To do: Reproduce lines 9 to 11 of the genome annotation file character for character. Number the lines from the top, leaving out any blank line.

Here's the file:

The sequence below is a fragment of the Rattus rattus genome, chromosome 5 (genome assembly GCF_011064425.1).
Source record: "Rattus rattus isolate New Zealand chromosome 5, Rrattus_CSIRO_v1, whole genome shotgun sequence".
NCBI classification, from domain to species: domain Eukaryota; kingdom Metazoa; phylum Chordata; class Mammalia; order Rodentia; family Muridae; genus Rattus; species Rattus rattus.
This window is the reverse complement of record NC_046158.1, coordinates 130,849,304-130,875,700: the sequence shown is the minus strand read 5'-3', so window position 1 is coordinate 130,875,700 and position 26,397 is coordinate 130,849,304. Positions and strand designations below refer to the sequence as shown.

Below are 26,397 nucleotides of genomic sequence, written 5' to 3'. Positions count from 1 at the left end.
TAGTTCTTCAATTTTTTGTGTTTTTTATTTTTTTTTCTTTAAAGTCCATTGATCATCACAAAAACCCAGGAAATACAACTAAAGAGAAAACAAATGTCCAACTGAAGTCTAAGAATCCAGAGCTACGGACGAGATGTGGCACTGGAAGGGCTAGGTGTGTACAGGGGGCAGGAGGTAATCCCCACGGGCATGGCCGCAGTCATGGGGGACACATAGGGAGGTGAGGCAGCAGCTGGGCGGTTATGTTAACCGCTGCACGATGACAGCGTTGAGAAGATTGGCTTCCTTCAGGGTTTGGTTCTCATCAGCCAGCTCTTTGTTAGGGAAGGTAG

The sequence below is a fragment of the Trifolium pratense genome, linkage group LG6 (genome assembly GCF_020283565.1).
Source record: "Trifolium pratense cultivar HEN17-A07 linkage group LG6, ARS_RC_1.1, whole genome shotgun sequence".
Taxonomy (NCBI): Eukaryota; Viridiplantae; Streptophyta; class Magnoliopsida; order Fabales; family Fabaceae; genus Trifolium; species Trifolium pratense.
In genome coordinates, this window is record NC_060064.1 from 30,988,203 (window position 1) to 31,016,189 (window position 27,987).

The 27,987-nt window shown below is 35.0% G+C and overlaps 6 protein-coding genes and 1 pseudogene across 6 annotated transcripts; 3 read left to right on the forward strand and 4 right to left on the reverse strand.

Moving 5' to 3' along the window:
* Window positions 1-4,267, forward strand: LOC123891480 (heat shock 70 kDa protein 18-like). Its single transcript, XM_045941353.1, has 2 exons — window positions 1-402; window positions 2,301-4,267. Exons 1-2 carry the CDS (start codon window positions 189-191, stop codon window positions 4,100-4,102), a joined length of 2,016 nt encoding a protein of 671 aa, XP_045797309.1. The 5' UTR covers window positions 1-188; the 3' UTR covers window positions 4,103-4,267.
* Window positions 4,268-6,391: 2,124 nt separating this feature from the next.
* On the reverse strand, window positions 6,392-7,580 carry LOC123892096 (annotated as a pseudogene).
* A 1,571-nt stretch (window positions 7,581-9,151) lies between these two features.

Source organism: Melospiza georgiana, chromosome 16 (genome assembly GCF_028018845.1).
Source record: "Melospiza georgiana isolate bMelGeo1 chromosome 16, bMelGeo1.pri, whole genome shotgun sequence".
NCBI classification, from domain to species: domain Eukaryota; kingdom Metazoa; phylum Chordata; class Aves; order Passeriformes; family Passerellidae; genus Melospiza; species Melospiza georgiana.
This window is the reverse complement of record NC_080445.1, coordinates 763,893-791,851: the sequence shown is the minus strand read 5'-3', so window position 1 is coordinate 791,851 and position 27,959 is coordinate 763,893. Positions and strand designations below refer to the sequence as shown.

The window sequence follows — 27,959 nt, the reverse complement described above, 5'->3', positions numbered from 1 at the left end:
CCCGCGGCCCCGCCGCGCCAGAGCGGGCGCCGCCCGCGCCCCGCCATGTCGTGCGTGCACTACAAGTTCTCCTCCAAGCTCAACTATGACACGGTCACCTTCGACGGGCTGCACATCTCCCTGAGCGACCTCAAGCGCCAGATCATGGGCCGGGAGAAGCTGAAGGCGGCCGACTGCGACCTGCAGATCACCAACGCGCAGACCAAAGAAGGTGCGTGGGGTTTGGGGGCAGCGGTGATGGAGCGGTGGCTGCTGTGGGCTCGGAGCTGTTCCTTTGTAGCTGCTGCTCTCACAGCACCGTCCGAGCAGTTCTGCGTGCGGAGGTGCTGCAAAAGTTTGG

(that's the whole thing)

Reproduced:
Taxonomy (NCBI): Eukaryota; Viridiplantae; Streptophyta; class Magnoliopsida; order Fabales; family Fabaceae; genus Trifolium; species Trifolium pratense.
In genome coordinates, this window is record NC_060064.1 from 30,988,203 (window position 1) to 31,016,189 (window position 27,987).

The 27,987-nt window shown below is 35.0% G+C and overlaps 6 protein-coding genes and 1 pseudogene across 6 annotated transcripts; 3 read left to right on the forward strand and 4 right to left on the reverse strand.